Tatjana Kozlova-Johannes is currently teaching composition at the Georg Ots Tallinn Music College. With Helena Tulve, she is also conducting masterclasses of ‘sound objects’, aimed at restoring and developing listening skills.
Liisa Hirsch (1984) began her musical career as a pianist. However, in 2009, she graduated from the Estonian Academy of Music and Theatre, specialising in composition under the supervision of Toivo Tulev, and received her master’s degree at the Royal Conservatory of The Hague under Peter Adriaansz and Cornelis de Bondt. She has worked as a teacher of free improvisation at the Tallinn Music School (2007-2009) and as a lecturer at Tallinn University (2011). From 2011 to 2013, she worked as the musical director at the Estonian Drama Theatre.
Hirsch’s oeuvre includes orchestral, chamber and choral works, as well as film and stage music. Her work is characterised by a pronounced focus on sound, microtonality, and architectural forms. Her more recent work has explored broadening the possibilities of listening. Hirsch’s works have been performed at the MATA festival, Gaudeamus Muziek Week, ISCM’s World Music Days, Ostrava Days for New Music, Estonian Music Days, as well as the Transit, Young Euro Classic, Next, Dark Music Days and AFEKT festivals. She has written works for the S.E.M. Ensemble, Figura Ensemble, the Estonian Philharmonic Chamber Choir, the Tallinn Chamber Orchestra, ERSO, Ghost Ensemble, Nordic Affect, Konzert Minimal, Ostravska Banda, Elblag Chamber Orchestra and many others.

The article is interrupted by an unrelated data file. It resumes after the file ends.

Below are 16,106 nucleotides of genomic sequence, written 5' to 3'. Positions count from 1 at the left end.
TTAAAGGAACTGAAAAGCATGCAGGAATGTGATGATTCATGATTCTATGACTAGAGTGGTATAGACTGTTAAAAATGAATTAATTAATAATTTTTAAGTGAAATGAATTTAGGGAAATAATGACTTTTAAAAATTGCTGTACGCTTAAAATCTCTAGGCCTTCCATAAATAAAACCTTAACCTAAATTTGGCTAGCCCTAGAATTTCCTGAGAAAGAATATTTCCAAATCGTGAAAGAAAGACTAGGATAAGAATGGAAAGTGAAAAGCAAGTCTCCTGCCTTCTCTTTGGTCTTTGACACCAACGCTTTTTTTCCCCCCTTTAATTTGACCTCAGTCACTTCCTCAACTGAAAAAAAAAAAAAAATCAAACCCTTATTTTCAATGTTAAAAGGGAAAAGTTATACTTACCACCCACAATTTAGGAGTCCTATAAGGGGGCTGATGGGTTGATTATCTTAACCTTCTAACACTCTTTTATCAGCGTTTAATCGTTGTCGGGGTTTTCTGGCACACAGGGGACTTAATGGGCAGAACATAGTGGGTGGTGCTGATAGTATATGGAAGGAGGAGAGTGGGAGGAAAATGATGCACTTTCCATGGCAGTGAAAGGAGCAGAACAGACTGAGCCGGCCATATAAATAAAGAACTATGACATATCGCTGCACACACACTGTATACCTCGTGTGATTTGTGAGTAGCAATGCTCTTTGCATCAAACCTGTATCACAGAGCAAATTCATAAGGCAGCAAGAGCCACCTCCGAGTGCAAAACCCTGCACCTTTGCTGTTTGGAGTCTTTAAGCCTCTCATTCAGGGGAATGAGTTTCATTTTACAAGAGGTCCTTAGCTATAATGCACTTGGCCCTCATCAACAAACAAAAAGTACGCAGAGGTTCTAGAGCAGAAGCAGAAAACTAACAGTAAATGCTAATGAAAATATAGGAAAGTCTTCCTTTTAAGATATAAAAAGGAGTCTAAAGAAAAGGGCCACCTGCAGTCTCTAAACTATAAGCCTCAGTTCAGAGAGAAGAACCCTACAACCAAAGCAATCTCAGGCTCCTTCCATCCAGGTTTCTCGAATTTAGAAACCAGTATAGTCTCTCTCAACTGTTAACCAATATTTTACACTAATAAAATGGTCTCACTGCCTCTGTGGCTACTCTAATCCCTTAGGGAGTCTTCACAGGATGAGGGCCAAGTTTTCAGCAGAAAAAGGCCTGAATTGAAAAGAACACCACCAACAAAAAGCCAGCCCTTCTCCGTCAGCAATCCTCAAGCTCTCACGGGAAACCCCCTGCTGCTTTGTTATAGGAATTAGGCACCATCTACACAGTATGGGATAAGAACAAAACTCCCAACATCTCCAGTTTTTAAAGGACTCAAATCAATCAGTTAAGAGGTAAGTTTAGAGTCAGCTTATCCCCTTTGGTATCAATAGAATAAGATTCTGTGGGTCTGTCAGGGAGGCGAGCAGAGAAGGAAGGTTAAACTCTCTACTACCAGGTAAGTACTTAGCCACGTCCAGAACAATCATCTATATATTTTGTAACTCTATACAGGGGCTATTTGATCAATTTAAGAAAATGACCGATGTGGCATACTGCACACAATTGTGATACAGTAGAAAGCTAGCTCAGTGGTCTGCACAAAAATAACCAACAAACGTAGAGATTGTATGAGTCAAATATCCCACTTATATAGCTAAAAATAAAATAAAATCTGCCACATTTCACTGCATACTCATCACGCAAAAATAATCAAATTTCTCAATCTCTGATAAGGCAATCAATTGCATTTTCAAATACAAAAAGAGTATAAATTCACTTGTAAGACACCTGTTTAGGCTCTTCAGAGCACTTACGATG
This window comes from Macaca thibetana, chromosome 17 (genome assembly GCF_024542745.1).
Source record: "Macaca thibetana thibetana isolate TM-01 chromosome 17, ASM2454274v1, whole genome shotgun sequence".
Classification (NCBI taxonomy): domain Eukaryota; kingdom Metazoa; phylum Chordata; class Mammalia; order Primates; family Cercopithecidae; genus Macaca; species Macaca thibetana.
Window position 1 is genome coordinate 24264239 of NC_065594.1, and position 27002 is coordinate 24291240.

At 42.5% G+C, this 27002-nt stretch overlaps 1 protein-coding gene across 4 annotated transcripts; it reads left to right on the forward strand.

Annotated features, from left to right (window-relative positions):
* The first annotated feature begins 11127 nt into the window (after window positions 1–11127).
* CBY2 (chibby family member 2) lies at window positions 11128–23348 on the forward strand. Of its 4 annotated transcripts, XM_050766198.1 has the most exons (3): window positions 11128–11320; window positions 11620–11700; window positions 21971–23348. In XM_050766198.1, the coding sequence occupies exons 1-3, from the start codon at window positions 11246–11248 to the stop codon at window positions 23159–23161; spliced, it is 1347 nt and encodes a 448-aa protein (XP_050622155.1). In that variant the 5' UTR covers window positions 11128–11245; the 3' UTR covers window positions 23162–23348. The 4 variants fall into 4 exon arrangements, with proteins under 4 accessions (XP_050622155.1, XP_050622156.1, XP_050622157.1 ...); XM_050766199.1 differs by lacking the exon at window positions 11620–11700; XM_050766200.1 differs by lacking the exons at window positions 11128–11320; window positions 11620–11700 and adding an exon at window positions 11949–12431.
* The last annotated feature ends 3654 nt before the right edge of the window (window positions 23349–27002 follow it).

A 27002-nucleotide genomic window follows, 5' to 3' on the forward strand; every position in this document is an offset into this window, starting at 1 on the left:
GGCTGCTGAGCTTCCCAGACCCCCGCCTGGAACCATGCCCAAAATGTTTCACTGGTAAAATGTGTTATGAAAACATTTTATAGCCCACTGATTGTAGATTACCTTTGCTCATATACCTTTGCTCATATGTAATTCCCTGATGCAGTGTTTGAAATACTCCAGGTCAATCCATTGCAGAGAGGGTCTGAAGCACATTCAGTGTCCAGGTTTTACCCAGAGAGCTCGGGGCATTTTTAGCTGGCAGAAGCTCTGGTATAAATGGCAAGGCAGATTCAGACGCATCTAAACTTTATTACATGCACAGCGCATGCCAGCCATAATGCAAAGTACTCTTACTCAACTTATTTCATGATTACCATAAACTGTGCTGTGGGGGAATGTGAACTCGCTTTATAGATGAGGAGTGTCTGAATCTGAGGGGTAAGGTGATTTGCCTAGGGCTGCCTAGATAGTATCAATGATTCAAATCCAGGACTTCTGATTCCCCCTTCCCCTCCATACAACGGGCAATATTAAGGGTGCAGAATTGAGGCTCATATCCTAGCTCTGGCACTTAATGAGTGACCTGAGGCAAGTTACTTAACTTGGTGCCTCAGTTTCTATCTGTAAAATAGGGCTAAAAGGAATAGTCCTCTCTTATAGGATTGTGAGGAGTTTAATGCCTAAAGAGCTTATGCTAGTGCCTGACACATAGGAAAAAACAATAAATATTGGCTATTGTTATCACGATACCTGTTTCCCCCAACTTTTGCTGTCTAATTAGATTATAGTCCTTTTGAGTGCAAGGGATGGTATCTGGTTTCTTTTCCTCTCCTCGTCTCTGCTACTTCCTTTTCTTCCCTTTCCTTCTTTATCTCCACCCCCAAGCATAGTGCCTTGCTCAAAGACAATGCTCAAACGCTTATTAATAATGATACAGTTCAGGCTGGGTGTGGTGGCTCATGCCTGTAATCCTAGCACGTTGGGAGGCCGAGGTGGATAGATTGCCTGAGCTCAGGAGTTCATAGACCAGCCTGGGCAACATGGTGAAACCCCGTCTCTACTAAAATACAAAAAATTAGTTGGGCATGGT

In 2009, Hirsch was awarded the Estonian Theatre Award for best original music (for the production of Hingede öö (‘Night of the Souls’)), and again in 2012. In 2015, she was recognised at the meeting of young composers in Apeldoorn, organised by the Dutch ensemble Orkest de Erenprijs. In 2016, her work Ascending ... Descending for string orchestra won the Au-tasu award for new musical works, issued by the LHV bank, and her orchestral piece Mechanics of Flying won the prize for best new work at the European Composer Award festival Young Euro Classics in Berlin. In 2017, she won the Heino Eller prize.
The work of Märt-Matis Lill (1975) reflects his interest in the oriental world and intellectual tradition. His oeuvre combines the sonoristic sound of the West and the refined and focused feel of oriental music. His works are often connected to poetry and many have been born from a poetic vision.